- 2 tons of Uranium and 6 tons of Thorium
The large Tricastin enrichment plant in France (beyond cooling towers)
The four nuclear reactors in the foreground provide over 3000 MWe power for it.
One Westinghouse AP1000 nuclear reactor
5 megawatt offshore wind turbine, need 600 of these to equal a single 1 gigawatt nuclear reactor (wind has less operating load factor 30% versus 90%. The wind is not always blowing, but nuclear reactions are always happening)
Offshore wind platform sizes
Oil platform size: dimensions of the platform are 103 x 99 meters.
Wind rotor diameters are about 90-100 meters for the 4-6 MW turbines. So wind rotor diameters are about the same width as an oil platform.
During the 70’s and 80’s there were years with 28 nuclear reactors built (1984) worldwide. The cost factors are primarily financing costs. High interests rates in the 1970s and 1980s were not good. Also, delays because of construction skrews ups. But large construction like high rise buildings and ocean liners and freighters are able to go on around the world at a far higher rate than most people understand.
The 434 nuclear reactors around the world are preventing the addition of 10% more global warming gases if that same energy was supplied with fossil fuels.
So it would seem that nuclear reactors are certainly helping to reduce global warming.
Wind and solar are not being built fast enough.
Wind which has been scaling up had a recent report in the Wall Street Journal that they are facing new build constraints. Supply problems. They cannot build as fast as they would like which is still less than the level needed to displace the new coal additions.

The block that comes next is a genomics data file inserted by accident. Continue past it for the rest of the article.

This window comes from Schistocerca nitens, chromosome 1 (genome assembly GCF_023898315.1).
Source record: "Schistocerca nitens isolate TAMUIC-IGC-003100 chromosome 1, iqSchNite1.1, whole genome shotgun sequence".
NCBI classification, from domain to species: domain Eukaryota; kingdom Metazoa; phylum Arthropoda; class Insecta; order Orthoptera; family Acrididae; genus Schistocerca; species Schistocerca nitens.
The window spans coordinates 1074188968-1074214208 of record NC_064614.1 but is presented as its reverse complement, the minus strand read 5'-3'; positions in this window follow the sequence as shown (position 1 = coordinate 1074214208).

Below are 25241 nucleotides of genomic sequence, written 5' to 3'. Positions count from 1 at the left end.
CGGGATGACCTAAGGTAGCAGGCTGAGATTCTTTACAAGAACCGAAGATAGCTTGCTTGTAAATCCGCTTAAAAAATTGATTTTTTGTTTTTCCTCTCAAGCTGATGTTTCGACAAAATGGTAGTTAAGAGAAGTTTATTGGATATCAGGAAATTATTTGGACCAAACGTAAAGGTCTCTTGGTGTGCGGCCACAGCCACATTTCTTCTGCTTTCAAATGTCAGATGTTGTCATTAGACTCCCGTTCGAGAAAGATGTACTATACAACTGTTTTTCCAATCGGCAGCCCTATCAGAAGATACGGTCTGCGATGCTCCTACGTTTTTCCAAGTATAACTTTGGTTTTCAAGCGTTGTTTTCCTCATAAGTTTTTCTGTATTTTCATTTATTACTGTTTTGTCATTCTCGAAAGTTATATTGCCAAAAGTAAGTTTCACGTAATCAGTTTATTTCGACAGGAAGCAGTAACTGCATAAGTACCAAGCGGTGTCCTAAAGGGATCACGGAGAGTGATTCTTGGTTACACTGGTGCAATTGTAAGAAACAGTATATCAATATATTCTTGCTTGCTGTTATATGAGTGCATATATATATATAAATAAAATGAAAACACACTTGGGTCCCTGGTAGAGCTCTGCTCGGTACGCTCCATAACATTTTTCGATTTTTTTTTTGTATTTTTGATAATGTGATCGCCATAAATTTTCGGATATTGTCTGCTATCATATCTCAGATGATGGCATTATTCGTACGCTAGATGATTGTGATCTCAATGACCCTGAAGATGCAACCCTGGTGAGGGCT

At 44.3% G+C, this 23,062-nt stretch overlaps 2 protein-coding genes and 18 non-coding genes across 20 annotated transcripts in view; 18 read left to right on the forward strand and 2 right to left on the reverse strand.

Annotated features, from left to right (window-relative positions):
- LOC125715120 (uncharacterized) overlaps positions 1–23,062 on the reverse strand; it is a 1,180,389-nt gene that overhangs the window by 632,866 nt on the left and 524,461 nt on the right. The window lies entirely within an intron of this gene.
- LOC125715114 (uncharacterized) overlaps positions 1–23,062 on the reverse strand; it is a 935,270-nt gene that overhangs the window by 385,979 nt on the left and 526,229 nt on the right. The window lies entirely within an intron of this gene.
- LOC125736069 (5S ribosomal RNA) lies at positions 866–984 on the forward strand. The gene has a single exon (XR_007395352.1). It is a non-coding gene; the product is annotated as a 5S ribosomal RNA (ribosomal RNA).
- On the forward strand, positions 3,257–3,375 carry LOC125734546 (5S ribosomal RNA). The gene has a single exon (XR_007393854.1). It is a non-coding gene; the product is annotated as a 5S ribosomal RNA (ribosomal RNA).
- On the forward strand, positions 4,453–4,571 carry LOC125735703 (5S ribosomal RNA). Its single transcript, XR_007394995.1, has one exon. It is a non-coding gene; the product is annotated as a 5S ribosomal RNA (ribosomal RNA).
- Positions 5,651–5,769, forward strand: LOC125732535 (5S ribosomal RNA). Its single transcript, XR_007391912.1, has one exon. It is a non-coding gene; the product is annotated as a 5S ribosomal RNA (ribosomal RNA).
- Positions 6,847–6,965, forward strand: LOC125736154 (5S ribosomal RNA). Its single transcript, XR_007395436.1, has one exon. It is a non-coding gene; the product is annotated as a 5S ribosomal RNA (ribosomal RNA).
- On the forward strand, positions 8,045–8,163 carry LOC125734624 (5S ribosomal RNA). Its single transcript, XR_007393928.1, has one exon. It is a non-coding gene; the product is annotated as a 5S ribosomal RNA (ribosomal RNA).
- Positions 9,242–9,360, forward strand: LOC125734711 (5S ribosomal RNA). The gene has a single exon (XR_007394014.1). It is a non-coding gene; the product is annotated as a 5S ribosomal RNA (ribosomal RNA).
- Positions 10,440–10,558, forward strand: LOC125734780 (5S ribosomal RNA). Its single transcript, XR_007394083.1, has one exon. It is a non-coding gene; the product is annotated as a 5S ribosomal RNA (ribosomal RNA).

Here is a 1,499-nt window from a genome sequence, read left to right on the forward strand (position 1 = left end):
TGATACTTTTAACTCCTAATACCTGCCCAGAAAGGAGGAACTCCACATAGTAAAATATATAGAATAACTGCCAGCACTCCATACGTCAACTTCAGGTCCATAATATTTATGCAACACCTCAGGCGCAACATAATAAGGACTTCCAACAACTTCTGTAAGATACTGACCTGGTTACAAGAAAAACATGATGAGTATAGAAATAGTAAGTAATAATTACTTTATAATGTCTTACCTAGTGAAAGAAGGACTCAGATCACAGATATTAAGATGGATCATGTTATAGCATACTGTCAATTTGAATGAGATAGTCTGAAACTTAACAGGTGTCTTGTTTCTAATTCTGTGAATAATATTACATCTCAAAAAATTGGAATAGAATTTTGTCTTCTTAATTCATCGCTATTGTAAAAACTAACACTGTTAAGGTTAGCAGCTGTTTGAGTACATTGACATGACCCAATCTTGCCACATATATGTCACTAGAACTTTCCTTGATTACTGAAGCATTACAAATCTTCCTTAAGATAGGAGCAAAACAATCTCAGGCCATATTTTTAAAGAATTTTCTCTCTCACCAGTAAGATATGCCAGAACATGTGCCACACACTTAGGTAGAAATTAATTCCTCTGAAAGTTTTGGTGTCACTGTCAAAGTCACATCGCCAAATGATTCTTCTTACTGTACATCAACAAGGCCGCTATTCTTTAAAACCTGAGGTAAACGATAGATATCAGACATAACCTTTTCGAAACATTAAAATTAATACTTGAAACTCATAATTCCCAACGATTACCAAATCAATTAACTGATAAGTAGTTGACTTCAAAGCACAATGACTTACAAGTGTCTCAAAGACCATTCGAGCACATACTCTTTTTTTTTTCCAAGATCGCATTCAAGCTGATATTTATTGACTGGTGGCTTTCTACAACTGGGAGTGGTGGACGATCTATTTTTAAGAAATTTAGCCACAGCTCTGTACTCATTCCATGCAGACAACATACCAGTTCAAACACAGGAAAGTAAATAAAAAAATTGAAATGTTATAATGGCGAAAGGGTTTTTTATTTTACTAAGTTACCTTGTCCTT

Coal is the main power source that will be added in China and the United States over the next few years.
In the USA (the official stats show that http://www.eia.doe.gov/) most of the 30 GW added each year has been natural gas power, but that from 2009 onwards it is shifting to coal power. That coal power will not be built with sequestering. It will mostly be the most polluting version which is pulverized coal.
Modern larger 1.5 GW to 2 GW nuclear reactors can be built. Build them at the old peak rate of 10 to 12 per year and the new coal that would have been added could be displaced.
The construction capacity would be a fraction of the overall building capacity of the US and the world.
World production and consumption of cement totaled 2.283 billion tons in 2005, an increase of about 5.75%, or 124 million tons, over the previous year. (All tonnage figures in this article are metric.) This continues the annual increases we have seen in almost every year since the 1970s.
The world has produced a record 1,24-billion tons of crude steel in 2006, some 8,8% more than in 2005.
1000 one GW nuclear reactors each year would be less than 10% of each of those materials. The steel and concrete used would be less than what is needed for comparable coal and wind.
From Per F. Peterson, Department of Nuclear Engineering. The Future of Nuclear Energy Policy: A California Perspective 2005:
Nuclear power plants built in the 1970’s used
40 metric tons of steel, and 190 cubic meters of concrete,
for each megawatt of average capacity.
Modern wind energy systems, with good wind conditions, take
460 metric tons of steel and 870 cubic meters of concrete per megawatt.
Modern central-station coal plants take
98 metric tons of steel and 160 cubic meters of concrete
—almost double the material needed to build nuclear power plants.